Compound growth of 37% a year for the last 10 years would hardly sound bad to most bond market investors. Nor would the announcement of record profits this spring for the 42nd consecutive half year period put them off their breakfast cereals.
So enter then the world of Anglo Irish Bank. Founded in 1964, it has become Irelands third largest bank and fourth largest public company by market capitalisation.
While most of the banks business lending activities have been concentrated in Ireland, Anglo Irish also has operations in the UK and on the US east coast, where it started operations in 1998.
Its growth has been extraordinary. This May the bank announced that underlying profits had risen 47% and earnings a share by 45%.
Exponential asset growth
"The growth of the bank has been exponential over the last 20 years," says John Bowe, director of capital markets at the bank in Dublin. "We are not a retail bank and instead focus customer activity on businesses and business people. We have experienced strong balance sheet growth as a result of buoyant Irish and UK markets. In 2006 only, the balance sheet grew by 46%."
This business model has clearly been working for the bank. Three rating agencies have awarded the bank upgrades in the past 12 months.
Fitch upgraded Anglo Irish to A+ in September 2006, DBRS awarded it a high single-A rating that month too, Moodys boosted its rating this April from A2 to A1 and it is single-A with Standard & Poors.
"Having three high single-A ratings and a mid-single-A one is important to us as an issuer in particular in the US, where investors tend to be more rating-driven," says Bowe.
While still optimistic, Bowe does not expect this growth to continue at the same pace. "The Irish economy has been fantastic," he says. "However, we are starting to see a change in the rate environment and a change in market and customer sentiment. Our growth will moderate, but the market accepts that this will be the case."
Being able to access different markets is crucial to Anglo Irish, although it does not merely rely on wholesale funding. Indeed, according to Bowe, just over 20% of total funding comes from investors who make lump sum personal deposits, a model similar to ING Direct and Landsbankis IceSave.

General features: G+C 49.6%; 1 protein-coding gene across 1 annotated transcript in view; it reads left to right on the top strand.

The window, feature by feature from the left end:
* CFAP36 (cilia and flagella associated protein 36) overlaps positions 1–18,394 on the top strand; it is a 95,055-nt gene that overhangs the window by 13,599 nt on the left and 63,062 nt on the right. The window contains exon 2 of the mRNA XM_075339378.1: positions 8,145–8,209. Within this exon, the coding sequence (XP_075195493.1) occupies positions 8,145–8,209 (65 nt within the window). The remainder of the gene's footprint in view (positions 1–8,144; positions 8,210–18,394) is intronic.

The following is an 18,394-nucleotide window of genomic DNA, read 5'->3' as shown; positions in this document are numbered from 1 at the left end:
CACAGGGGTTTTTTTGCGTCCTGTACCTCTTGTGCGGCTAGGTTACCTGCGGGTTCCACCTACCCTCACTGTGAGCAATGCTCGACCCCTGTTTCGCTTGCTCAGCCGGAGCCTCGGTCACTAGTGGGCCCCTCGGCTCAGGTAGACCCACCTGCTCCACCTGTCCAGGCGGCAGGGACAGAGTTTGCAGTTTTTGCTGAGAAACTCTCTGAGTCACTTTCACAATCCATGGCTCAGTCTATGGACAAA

Another 38%-40% of funding comes from organisations that are long term holders of cash, such as charities, local authorities and universities.
The balance of Anglos funding comes from the debt market, including MTNs, public bonds, covered bonds, commercial paper and certificates of deposit.
As an issuer, Anglo Irish is keen on exploring new areas when it comes to funding. "Our aim is to build long term scalability," says Bowe. "We have a very active debt investor relations effort and feel that when investors understand the business well and our strategy it paves the way for strong transaction interest and better execution."
For example, Anglo Irish opened a CP programme in the US in January last year, which now has close to $4bn outstanding. Since September 2006, the bank has raised the equivalent of over Eu8bn in the debt markets a 50% increase in volumes compared to the previous year.
Out of this Eu8bn, around Eu1.4bn has been subordinated capital, including a Eu750m 10 year non-call five lower tier two capital security, priced in June, and a £350m perpetual non-call five year non-step up tier one in May.
Anglo Irish also priced its first covered bond in 2007, a Eu500m April 2010 deal led by ABN Amro and Calyon. The transaction, a semi-private placement, was structured under UK law.
Covered bond expansion
In the future, Anglo plans to issue covered bonds under a full ACS platform, compliant with Irish covered bond law. "The primary legislation related to including commercial mortgages as collateral for covered bonds was passed at the beginning of the summer and we plan to become a regular issuer of Irish covered bonds by the second half of next year," says Bowe.
"We expect the proportion of covered bond issuance to increase significantly for Anglo over time and ultimately, it will constitute around 15% of our total funding. We regard the asset class as an important tool in our long term funding objectives. We expect to be one of very few issuers to issue covered bonds backed exclusively by commercial mortgages and this will effectively create a third asset class within this world."
Bowe says that Anglo Irish is also looking at becoming more active in the securitisation market. "We have not done any securitisation since 2000/2002," he says. "However, we are planning to return to this market now that we have set up an in-house team. Even though the Basle II framework has an impact on the attractiveness of this funding tool, we believe there will still be opportunities."
Anglo Irish intends to establish a 144A programme which will allow it to tap the US investor base for senior funding and regulatory capital. The issuer has not been to the US institutional market before. "Adding another funding avenue that we can tap is important, especially with the volatility in recent years in tier one, for example," Bowe says."By being able to access the US market, we will be able to access a deep pool of liquidity and will enter the space of the bigger banks."